Effects of the 2013 Draft: How the Bills Secondary is Shaping Up Heading into OTAs

With Jairus Byrd remaining unsigned, Stephon Gilmore is the lone certainty in the Bills’ secondary. (Photo: USA Today Sports Images)

BBD Staff Writer: Eric Samulski

The Buffalo Bills’ secondary was much discussed heading into the 2013 Draft. Last season, the Bills allowed 25 touchdowns through the air, seven plays of 40 or more yards, and failing to find a consistent No. 2 cornerback to play opposite rookie Stephon Gilmore, general manager Buddy Nix and Co. were expected to spend a decent chunk of the offseason trying to turn youth and potential into results.

However, as the draft came and went, many of the areas that were expected to be addressed went untouched.

Now that the new players are in the fold, it’s time to take a look at how the 2013 offseason will affect the look of the secondary in the new season.

 

CORNERBACKS

Stephon Gilmore, Leodis McKelvin, Ron Brooks, Justin Rogers, Duke Williams, Crezdon Butler, Kip Edwards, Nickell Robey, Jumal Rolle, Dominique Ellis, T.J. Heath, Vernon Kearney

Looking at the list of names competing for spots, the only sure thing that jumps out is that Stephon Gilmore will again be the Bills’ No. 1 corner. After a solid rookie season that saw Gilmore learn how to become more physical without attracting yellow flags, many in the Bills’ organization feel confident about his future as an elite corner. Some improvement in securing interceptions is really the only area Gilmore needs to refine in order to enter the upper echelon of cornerbacks in the NFL.

However, everything aside from his spot is more than a little uncertain. Leodis McKelvin was re-signed and paid starting money, so he will certainly have the first crack at starting opposite Gilmore. But despite his dynamic abilities as a returner and unquestioned athleticism, McKelvin has never proven to be a solid starting corner. He seems to have trouble tracking the ball in the air and, while frequently in position to make plays, never appears able to actually finish those plays: a trait that’s obviously troubling if he wants to secure a starting spot.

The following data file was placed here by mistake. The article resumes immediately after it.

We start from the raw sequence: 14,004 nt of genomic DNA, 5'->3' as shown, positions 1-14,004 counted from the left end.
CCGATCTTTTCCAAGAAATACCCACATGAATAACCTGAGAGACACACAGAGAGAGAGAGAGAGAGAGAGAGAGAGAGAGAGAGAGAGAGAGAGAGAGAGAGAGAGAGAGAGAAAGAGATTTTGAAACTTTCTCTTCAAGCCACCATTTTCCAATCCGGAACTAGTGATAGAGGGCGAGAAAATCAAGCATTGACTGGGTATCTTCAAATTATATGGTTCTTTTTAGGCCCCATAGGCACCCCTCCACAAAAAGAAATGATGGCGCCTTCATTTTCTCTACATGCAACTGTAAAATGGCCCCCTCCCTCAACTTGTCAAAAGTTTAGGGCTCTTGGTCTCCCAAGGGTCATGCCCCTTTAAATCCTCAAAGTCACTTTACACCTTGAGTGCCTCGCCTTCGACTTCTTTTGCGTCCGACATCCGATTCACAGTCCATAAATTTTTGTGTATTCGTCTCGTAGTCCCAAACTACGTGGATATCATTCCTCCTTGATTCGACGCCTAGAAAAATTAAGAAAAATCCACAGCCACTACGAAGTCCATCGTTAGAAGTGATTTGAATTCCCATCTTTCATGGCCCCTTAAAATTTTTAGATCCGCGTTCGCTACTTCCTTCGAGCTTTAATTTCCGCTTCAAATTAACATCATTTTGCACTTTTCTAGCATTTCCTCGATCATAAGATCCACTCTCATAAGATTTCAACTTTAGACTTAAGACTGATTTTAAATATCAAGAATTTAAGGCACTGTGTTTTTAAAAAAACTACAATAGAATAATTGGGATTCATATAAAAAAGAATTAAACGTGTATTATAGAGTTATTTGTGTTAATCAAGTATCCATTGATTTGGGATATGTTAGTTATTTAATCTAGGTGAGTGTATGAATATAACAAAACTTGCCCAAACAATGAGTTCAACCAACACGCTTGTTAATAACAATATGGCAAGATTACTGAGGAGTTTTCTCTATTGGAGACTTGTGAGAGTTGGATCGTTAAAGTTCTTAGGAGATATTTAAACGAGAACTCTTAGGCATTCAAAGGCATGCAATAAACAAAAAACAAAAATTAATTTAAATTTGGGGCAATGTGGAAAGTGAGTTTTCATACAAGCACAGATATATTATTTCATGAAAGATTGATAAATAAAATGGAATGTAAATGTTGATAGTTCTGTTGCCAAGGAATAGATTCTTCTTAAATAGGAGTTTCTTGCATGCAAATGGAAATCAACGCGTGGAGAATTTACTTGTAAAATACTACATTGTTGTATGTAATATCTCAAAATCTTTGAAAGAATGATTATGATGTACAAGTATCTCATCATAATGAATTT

Even more troubling for the Bills is that nobody else on the roster seems to possess superior abilities. Justin Rogers was a diamond in the rough during his rookie season as a slot corner in 2011, but was frequently burned last year and seemed to regress in all phases. Similarly, Ron Brooks was viewed as a steal when the Bills were able to select him in Round 4 of the 2012 draft, but an early foot injury stopped a lot of his offseason progress and left him struggling to catch up for most of the latter half of the season. While both corners possess good speed and have flashed coverage skills, there has yet to be enough consistency to bring about much faith that they can do anything other than man the slot.

That brings us to the most intriguing name on the list: Duke Williams. A fourth-round pick in this year’s draft, Williams had some character red flags that dropped him from a likely Day 2 selection. He’s a compact, physical player with the speed and change-of-pace ability to play corner, despite having more experience at safety. In fact, Nix stated that they see Williams playing slot and possibly even outside corner.

This seems to suggest that Williams will play a role similar to what the Bills thought Bryan Scott could do last year: lining up in various spots depending on the match-up. The decision to move Aaron Williams to safety and also draft Jonathan Meeks implies that the Bills view Duke Williams as more of a corner than a pure safety. In a league of multi-faceted offenses, it’s a role that should be of unique importance.